The advice came with a notable caveat. Barring any pre-determined health risks, the committee recommended the shot, manufactured by Janssen, to those under the directed age group, “if the individual does not wish to wait for an mRNA vaccine and if the benefits outweigh the risk for the individual.”
“Depending on how vaccines are being rolled out, some people will need to wait for a for an mRNA vaccine,” Dr. Shelley Deeks, vice-chair of NACI, told reporters on Monday.
“What we’re saying — and what we’ve been saying all along — is that mRNA vaccines are the preferred vaccines.”
The J&J vaccine is a one-dose viral vector shot that can be stored and transported at normal refrigerated temperatures in clinical trials.
It, along with the AstraZeneca vaccine, use viral vector technology that manipulates a common virus to ensure it can’t replicate and make someone sick. It then attaches the spike protein of the SARS-CoV-2 virus that causes COVID-19.
Health Canada has authorized the shot for adults at least 18 years old. While the NACI releases recommendations, it is ultimately up to provinces and territories to determine how they will administer the COVID-19 vaccines.
According to NACI, the vaccine has demonstrated an efficacy of 67 per cent against COVID-19 after two weeks of receiving the shot, and preliminary evidence suggests the vaccine offers protection against the B.22.214.171.124 variant of concern first identified in South Africa and the P.2 variant of interest first identified in Brazil.
NACI was quick to emphasize that an mRNA COVID-19 vaccine, such as Pfizer-BioNtech’s or Moderna’s, is preferred for people who are pregnant, but did not rule out the J&J shot, citing recently published data confirming the safety of mRNA vaccines during pregnancy and concerns that the vaccine could be linked to blood clots.
No J&J doses have been injected in Canada thus far, but the U.S. has documented 17 cases of blood-clots out of eight million doses given.
When asked by one reporter whether Canadians should feel they were “duped” into getting the AstraZeneca vaccine instead of an mRNA shot, Deeks said “all COVID vaccines are safe and effective.”
She said that anyone worried about an adverse side effect after receiving the AstraZeneca vaccine should “be vigilant” for symptoms such as severe headaches, and seek care immediately if one should arise.
But “after that point in time — after about three or four weeks — there is absolutely nothing to worry about.”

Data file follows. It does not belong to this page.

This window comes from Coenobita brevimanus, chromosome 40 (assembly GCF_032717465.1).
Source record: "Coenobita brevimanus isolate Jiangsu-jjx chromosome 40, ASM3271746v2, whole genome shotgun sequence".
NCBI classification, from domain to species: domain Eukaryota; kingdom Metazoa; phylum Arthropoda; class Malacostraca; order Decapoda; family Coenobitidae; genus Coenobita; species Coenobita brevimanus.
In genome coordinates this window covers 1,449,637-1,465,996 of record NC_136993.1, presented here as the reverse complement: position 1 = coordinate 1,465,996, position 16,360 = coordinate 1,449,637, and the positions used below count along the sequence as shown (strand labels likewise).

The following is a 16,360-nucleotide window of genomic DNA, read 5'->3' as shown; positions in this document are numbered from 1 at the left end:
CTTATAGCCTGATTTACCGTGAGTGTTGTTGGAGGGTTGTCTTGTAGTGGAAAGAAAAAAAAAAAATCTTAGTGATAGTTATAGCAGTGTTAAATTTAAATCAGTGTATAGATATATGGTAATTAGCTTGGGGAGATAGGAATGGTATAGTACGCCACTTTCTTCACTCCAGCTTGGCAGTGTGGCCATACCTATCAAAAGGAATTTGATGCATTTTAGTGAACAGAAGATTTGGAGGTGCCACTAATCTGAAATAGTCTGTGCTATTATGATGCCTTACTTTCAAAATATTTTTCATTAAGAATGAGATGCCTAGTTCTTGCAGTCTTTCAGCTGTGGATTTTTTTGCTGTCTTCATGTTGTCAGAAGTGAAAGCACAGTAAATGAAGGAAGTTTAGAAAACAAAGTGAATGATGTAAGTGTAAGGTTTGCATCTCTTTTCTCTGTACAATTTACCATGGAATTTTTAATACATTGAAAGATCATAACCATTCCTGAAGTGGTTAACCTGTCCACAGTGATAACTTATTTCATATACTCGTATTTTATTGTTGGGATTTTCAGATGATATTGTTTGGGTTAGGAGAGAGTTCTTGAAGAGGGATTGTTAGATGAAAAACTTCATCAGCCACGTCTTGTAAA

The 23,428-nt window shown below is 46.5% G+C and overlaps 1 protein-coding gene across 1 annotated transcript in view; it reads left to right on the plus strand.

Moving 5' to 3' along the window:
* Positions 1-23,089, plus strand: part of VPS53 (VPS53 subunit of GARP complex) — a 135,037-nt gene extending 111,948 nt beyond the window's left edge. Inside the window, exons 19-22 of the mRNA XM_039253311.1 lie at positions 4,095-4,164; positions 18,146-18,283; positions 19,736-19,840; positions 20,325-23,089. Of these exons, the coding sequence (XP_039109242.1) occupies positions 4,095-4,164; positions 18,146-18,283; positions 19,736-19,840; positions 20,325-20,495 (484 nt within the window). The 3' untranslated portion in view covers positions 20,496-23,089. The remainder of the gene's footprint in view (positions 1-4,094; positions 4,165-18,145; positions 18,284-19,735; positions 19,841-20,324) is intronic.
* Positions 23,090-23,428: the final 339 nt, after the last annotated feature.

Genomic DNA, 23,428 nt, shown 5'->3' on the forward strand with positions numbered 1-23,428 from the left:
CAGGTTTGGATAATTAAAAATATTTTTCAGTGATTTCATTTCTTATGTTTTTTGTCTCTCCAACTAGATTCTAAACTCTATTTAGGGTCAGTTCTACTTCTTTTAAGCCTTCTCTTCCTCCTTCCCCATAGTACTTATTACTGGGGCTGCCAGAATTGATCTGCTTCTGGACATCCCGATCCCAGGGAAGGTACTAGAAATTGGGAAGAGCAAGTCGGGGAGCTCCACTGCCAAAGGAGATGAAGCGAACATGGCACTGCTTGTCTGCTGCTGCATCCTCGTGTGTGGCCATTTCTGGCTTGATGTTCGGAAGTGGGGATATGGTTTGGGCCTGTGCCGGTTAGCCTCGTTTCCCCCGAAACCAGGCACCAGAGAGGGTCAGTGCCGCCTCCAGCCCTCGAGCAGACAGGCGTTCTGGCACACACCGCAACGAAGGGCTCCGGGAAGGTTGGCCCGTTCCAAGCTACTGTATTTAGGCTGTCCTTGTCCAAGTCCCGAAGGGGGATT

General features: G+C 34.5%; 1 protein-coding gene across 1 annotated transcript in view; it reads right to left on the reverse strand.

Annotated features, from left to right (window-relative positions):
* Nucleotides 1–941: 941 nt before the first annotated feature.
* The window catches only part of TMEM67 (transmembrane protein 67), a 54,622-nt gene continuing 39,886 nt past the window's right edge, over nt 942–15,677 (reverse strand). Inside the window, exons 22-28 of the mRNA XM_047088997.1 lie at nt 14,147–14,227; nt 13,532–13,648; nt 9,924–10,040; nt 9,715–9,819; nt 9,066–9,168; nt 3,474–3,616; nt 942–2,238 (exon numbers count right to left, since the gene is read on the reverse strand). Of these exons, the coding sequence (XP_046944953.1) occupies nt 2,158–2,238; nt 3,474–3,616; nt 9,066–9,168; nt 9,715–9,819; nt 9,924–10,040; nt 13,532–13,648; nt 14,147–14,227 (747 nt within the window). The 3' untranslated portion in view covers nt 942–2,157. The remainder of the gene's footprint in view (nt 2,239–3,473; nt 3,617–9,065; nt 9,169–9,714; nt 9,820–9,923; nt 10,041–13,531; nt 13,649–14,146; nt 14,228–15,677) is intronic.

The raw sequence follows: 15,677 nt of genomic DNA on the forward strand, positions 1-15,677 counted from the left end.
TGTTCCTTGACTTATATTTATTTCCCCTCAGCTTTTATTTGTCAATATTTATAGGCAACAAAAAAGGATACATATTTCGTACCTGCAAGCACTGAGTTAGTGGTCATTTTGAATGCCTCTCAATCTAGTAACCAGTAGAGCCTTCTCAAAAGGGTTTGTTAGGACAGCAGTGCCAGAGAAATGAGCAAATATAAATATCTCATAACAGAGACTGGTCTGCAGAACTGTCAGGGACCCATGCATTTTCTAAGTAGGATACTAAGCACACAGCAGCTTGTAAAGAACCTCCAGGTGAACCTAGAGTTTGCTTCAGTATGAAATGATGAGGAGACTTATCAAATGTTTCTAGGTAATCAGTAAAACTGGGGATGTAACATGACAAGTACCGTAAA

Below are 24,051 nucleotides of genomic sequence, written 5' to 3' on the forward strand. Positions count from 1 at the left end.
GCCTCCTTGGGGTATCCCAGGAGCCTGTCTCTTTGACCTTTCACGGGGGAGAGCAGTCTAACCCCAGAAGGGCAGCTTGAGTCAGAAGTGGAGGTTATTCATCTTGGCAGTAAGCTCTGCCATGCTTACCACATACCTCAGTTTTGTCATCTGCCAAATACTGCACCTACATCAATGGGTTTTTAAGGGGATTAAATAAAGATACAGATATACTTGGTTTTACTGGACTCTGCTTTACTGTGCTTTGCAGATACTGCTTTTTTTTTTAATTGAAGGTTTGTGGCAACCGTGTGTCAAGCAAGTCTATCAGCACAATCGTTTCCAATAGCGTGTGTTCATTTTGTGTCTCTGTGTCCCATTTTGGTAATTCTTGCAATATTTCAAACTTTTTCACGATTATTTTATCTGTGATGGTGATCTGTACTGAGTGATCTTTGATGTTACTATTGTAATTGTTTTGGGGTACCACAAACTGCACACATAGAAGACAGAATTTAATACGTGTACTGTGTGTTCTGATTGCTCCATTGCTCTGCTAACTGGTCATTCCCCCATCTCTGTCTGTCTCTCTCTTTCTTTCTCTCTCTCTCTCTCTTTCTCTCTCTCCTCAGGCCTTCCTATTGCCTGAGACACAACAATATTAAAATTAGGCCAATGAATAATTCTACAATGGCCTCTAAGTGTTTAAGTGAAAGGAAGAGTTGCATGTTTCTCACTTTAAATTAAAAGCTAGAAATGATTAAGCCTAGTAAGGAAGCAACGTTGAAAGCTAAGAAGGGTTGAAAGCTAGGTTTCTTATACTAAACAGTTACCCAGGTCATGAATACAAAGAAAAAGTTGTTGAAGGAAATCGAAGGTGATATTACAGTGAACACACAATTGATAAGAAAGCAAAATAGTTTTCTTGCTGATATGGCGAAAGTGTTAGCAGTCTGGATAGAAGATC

The news comes days after Health Canada announced it was postponing the country’s first shipment of J&J vaccines due to quality control issues.
Health Canada said Friday it would hold back the first batch of 300,000 J&J vaccines after learning that a part of the vaccine was made in the same Baltimore plant where around 15 million doses meant for the U.S. market were spoiled.
Dr. Howard Njoo, Canada’s deputy chief public health officer, said it was unclear when exactly those J&J doses would be delivered. However, “if there is not a problem,” he said “they can obviously release the vaccine to be distributed as soon as possible.
J&J has agreed to supply Canada with up to 38 million vaccines, which experts say will be crucial in curbing the spread of the virus amid a devastating third wave of the pandemic.
Canada is ramping up its vaccination efforts. In the coming weeks, deliveries of than two million doses of Pfizer’s vaccine are expected in Canada each week as the pharmaceutical giant begins shipping doses from the U.S.
Moderna is slated to deliver its next shipment of more than 1 million doses next week.
By June 30, officials have said Canada can expect to see country around 36.5 million doses of Pfizer-BioNTech, Moderna and AstraZeneca vaccines.
To date, more than 13.9 million COVID-19 vaccine doses have been administered across Canada, while the federal government’s most recent data says 14,779,842 doses have been distributed throughout the country.
NACI messaging ‘very frustrating,’ doctor says
Hassan Masri, an ICU physician and associate professor of medicine at the University of Saskatchewan, said he is “extremely disappointed” by the messaging from NACI today, which suggested people who can, should wait to get an mRNA vaccine.
“The reality is what they’re recommending and the numbers on the ground don’t match,” he said.
Masri said it’s “very frustrating to hear that recommendation.”
“The recommendation, it should be, and has always been by physicians on the ground, (is) to take the first vaccine available to you, as soon as possible,” he said.
The messaging today could create “unnecessary hesitancy,” and create a “two class system,” Masri said.
“Naturally, everyone and all of us, we would like to get the best,” he continued. “And now we’re creating this illusion that there’s actually the best and the second best, and naturally people who are not entrenched in data and science and medicine are going to aim to take the best.”
Masri said, though, that this is an “illusion.”
“There is no best and second best,” he said. “(The vaccines) are all good, they’re all great and they’re all saving lives.”
— With files from Global News’ Hannah Jackson, Global News’ David Akin and the Canadian Press
© 2021 Global News, a division of Corus Entertainment Inc.